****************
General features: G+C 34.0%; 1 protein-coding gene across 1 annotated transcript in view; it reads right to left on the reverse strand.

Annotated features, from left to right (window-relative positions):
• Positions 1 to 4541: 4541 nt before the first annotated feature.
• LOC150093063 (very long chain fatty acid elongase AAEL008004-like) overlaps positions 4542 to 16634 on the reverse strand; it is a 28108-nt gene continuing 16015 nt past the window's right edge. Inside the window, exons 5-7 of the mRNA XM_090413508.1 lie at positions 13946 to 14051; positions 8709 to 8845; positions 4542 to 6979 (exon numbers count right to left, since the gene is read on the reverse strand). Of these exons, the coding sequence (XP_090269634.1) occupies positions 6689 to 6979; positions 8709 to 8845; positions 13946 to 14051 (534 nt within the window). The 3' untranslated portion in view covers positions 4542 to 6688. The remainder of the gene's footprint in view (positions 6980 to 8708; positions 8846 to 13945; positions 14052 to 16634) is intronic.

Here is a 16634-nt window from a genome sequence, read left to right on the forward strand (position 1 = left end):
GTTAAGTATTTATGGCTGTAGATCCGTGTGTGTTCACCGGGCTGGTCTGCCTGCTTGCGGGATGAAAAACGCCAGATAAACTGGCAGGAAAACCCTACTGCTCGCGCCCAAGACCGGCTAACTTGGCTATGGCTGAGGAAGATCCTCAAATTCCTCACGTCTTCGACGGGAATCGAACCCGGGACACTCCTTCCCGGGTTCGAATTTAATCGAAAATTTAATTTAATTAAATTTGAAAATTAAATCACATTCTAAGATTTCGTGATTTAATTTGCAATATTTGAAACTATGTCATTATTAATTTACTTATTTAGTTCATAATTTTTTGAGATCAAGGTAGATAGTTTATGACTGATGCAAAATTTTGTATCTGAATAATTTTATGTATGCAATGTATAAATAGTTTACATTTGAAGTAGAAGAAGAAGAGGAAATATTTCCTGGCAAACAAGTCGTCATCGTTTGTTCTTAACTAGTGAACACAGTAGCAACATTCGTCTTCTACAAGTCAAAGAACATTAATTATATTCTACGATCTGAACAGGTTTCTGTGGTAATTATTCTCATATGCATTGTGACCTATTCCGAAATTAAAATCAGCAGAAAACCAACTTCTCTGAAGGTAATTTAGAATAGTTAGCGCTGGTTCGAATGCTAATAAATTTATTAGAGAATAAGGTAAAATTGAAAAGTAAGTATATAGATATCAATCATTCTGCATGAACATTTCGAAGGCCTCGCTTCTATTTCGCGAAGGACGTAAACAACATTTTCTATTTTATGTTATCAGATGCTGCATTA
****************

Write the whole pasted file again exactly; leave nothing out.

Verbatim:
General features: G+C 34.0%; 1 protein-coding gene across 1 annotated transcript in view; it reads right to left on the reverse strand.

Annotated features, from left to right (window-relative positions):
• Positions 1 to 4541: 4541 nt before the first annotated feature.
• LOC150093063 (very long chain fatty acid elongase AAEL008004-like) overlaps positions 4542 to 16634 on the reverse strand; it is a 28108-nt gene continuing 16015 nt past the window's right edge. Inside the window, exons 5-7 of the mRNA XM_090413508.1 lie at positions 13946 to 14051; positions 8709 to 8845; positions 4542 to 6979 (exon numbers count right to left, since the gene is read on the reverse strand). Of these exons, the coding sequence (XP_090269634.1) occupies positions 6689 to 6979; positions 8709 to 8845; positions 13946 to 14051 (534 nt within the window). The 3' untranslated portion in view covers positions 4542 to 6688. The remainder of the gene's footprint in view (positions 6980 to 8708; positions 8846 to 13945; positions 14052 to 16634) is intronic.

Here is a 16634-nt window from a genome sequence, read left to right on the forward strand (position 1 = left end):
GTTAAGTATTTATGGCTGTAGATCCGTGTGTGTTCACCGGGCTGGTCTGCCTGCTTGCGGGATGAAAAACGCCAGATAAACTGGCAGGAAAACCCTACTGCTCGCGCCCAAGACCGGCTAACTTGGCTATGGCTGAGGAAGATCCTCAAATTCCTCACGTCTTCGACGGGAATCGAACCCGGGACACTCCTTCCCGGGTTCGAATTTAATCGAAAATTTAATTTAATTAAATTTGAAAATTAAATCACATTCTAAGATTTCGTGATTTAATTTGCAATATTTGAAACTATGTCATTATTAATTTACTTATTTAGTTCATAATTTTTTGAGATCAAGGTAGATAGTTTATGACTGATGCAAAATTTTGTATCTGAATAATTTTATGTATGCAATGTATAAATAGTTTACATTTGAAGTAGAAGAAGAAGAGGAAATATTTCCTGGCAAACAAGTCGTCATCGTTTGTTCTTAACTAGTGAACACAGTAGCAACATTCGTCTTCTACAAGTCAAAGAACATTAATTATATTCTACGATCTGAACAGGTTTCTGTGGTAATTATTCTCATATGCATTGTGACCTATTCCGAAATTAAAATCAGCAGAAAACCAACTTCTCTGAAGGTAATTTAGAATAGTTAGCGCTGGTTCGAATGCTAATAAATTTATTAGAGAATAAGGTAAAATTGAAAAGTAAGTATATAGATATCAATCATTCTGCATGAACATTTCGAAGGCCTCGCTTCTATTTCGCGAAGGACGTAAACAACATTTTCTATTTTATGTTATCAGATGCTGCATTA